Pigs With Severe Combined Immunodeficiency Are Impaired In Controlling Influenza A Virus Infection
JOURMAL OF INNATE IMMUNITY
Rajao DS, Loving CL, Waide EH, Gauger PC, Dekkers JC, Tuggle CK and Vincent AL.
J Innate Immun. 2017;9:193-202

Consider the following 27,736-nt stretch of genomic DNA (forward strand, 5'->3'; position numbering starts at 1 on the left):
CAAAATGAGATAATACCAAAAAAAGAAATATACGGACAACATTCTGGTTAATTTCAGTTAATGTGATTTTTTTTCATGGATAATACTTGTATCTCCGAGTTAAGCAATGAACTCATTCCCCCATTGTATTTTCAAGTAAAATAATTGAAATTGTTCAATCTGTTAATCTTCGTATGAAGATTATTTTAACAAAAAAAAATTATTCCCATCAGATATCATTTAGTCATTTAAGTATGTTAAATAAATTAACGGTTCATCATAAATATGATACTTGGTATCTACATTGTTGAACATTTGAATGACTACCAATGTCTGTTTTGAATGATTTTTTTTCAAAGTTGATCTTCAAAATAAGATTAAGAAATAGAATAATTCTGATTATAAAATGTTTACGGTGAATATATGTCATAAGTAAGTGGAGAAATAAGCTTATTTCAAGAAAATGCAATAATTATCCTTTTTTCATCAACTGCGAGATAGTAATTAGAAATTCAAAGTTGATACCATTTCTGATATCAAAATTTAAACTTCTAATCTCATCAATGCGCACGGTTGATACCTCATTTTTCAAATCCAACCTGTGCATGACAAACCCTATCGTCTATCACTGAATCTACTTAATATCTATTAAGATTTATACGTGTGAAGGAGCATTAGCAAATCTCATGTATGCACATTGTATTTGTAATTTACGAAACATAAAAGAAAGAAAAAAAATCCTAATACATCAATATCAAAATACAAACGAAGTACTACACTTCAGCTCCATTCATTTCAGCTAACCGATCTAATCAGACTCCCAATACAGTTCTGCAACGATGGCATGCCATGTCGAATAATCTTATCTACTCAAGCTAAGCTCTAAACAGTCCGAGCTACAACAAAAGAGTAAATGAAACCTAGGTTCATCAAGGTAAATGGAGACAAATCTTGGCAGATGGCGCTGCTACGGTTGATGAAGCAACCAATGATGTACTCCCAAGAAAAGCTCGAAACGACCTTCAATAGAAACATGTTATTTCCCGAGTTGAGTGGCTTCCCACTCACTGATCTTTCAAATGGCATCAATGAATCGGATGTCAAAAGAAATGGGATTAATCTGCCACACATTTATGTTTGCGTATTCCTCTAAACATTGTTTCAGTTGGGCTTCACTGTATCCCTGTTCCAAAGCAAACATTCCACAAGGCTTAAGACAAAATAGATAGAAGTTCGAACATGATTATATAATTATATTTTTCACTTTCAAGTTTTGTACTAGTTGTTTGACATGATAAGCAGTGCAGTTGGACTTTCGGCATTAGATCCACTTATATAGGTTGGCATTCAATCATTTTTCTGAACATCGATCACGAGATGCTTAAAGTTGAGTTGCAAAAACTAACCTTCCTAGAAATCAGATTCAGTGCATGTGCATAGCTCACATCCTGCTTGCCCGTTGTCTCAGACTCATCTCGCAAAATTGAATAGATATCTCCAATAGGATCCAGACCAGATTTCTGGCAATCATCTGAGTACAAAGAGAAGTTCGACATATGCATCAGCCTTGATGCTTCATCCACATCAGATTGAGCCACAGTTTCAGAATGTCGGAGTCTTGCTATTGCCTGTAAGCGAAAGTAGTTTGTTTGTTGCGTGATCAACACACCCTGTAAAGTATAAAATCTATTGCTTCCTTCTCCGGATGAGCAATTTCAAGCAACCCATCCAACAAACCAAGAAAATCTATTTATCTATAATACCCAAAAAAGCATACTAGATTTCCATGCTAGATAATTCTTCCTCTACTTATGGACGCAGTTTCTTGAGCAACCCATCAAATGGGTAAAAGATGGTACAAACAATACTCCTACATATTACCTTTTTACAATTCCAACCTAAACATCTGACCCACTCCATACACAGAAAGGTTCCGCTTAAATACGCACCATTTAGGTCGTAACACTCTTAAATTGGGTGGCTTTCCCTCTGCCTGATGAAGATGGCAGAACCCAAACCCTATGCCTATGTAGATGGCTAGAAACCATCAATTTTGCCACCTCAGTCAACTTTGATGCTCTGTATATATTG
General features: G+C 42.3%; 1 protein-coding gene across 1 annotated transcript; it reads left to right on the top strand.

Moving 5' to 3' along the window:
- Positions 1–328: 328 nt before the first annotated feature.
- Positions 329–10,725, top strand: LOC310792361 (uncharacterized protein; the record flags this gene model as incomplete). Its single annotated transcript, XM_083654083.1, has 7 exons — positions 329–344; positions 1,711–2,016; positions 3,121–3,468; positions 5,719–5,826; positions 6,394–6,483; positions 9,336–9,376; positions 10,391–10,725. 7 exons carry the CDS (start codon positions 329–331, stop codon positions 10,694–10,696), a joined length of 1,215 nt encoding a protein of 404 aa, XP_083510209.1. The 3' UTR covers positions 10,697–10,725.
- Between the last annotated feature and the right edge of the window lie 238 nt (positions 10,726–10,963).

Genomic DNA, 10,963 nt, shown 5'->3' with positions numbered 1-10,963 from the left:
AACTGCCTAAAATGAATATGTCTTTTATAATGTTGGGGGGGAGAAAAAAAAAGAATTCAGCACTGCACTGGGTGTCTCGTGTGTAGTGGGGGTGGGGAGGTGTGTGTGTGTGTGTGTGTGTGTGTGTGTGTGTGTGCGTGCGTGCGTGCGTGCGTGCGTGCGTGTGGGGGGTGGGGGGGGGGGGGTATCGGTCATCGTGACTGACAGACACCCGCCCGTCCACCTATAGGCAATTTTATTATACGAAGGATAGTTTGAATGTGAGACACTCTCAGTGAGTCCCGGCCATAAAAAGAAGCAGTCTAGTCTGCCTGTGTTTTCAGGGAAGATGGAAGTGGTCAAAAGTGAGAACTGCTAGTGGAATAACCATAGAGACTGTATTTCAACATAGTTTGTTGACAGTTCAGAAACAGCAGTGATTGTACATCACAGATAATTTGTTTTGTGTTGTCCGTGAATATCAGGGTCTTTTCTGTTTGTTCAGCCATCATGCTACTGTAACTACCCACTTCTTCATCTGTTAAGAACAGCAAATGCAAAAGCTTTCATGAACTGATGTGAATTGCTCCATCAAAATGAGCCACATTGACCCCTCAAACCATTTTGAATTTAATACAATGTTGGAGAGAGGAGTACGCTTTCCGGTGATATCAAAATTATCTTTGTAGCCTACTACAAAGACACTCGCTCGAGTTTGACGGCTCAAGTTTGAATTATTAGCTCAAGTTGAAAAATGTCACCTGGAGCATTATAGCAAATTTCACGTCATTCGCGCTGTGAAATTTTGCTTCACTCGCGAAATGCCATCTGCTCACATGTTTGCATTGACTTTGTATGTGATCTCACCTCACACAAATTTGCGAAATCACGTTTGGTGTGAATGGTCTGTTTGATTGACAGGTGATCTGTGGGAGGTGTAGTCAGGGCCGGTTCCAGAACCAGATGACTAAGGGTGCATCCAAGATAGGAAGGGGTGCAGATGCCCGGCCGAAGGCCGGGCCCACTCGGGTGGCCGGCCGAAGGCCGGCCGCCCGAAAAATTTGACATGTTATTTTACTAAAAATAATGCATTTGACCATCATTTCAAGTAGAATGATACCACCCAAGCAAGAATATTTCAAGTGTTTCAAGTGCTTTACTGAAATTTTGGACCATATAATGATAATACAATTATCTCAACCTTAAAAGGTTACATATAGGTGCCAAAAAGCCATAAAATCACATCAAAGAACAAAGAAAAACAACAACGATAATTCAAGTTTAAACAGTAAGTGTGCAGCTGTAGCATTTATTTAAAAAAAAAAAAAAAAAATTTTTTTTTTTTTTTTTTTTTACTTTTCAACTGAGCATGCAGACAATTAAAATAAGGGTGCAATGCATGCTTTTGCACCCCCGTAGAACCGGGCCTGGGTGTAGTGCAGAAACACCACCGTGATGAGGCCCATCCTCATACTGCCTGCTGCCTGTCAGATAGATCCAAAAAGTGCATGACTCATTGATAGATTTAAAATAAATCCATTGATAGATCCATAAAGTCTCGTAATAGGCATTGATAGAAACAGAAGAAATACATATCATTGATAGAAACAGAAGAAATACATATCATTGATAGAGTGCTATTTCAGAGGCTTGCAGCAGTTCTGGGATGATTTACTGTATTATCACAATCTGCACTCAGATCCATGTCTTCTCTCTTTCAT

Influenza A viruses (IAV) infect many host species, including humans and pigs. Severe combined immunodeficiency (SCID) is a condition characterized by a deficiency of T, B, and/or natural killer (NK) cells. Animal models of SCID have great value for biomedical research. Here, we evaluated the pathogenesis and the innate immune response to the 2009 H1N1 pandemic IAV (H1N1pdm09) using a recently identified line of naturally occurring SCID pigs deficient in T and B lymphocytes that still have functional NK cells. SCID pigs challenged with H1N1pdm09 showed milder lung pathology compared to the non-SCID heterozygous carrier pigs. Viral titers in the lungs and nasal swabs of challenged SCID pigs were significantly higher than in carrier pigs 7 days postinfection, despite higher levels of IL-1β and IFN-α in the lungs of SCID pigs. The lower levels of pulmonary pathology were associated with the T and B cell absence in response to infection. The higher viral titers, prolonged shedding, and delayed viral clearance indicated that innate immunity was insufficient for controlling IAV in pigs. This recently identified line of SCID pigs provides a valuable model to understand the immune mechanisms associated with influenza protection and recovery in a natural host.
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